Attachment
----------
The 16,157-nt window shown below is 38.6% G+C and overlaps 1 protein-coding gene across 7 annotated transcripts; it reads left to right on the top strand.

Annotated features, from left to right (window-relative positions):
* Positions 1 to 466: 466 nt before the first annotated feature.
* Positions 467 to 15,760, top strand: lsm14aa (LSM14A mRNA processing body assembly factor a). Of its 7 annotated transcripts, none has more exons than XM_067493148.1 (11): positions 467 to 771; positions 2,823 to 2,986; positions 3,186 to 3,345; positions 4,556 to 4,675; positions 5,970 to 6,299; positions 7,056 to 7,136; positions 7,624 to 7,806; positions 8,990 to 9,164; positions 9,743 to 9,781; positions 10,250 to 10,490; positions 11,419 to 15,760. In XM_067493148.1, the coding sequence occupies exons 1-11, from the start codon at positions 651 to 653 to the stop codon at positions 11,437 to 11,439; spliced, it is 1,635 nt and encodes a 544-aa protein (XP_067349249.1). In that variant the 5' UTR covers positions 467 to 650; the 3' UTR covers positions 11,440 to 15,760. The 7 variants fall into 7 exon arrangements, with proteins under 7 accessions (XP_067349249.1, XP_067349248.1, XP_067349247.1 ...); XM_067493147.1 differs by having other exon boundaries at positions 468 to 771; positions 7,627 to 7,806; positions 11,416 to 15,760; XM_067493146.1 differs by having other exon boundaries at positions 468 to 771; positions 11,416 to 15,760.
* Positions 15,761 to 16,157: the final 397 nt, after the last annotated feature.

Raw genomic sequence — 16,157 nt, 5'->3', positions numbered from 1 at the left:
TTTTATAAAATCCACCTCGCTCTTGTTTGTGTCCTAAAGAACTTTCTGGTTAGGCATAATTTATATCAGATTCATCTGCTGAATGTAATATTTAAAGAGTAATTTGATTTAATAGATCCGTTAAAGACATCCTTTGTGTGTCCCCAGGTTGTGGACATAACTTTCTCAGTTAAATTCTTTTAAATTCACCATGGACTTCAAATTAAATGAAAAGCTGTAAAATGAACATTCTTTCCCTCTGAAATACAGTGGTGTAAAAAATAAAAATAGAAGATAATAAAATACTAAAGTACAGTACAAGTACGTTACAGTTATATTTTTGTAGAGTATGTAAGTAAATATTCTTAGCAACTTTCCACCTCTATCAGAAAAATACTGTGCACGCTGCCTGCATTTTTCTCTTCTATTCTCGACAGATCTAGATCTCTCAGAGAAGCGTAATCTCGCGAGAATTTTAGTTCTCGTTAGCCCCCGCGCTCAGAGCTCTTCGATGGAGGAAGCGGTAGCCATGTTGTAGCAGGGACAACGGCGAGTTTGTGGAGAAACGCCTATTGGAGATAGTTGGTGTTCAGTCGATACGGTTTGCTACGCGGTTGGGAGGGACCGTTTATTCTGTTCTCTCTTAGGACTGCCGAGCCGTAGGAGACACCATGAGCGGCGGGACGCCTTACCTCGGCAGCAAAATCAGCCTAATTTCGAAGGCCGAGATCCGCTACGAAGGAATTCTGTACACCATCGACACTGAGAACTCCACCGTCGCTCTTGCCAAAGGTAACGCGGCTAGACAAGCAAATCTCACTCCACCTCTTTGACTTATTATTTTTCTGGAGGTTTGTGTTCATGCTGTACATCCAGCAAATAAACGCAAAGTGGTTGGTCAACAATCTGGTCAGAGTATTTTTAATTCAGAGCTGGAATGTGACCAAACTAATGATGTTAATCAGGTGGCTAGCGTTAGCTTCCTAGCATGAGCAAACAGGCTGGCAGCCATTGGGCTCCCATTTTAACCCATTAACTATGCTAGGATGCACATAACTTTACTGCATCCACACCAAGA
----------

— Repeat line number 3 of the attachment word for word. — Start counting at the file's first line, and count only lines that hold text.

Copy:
* Positions 1 to 466: 466 nt before the first annotated feature.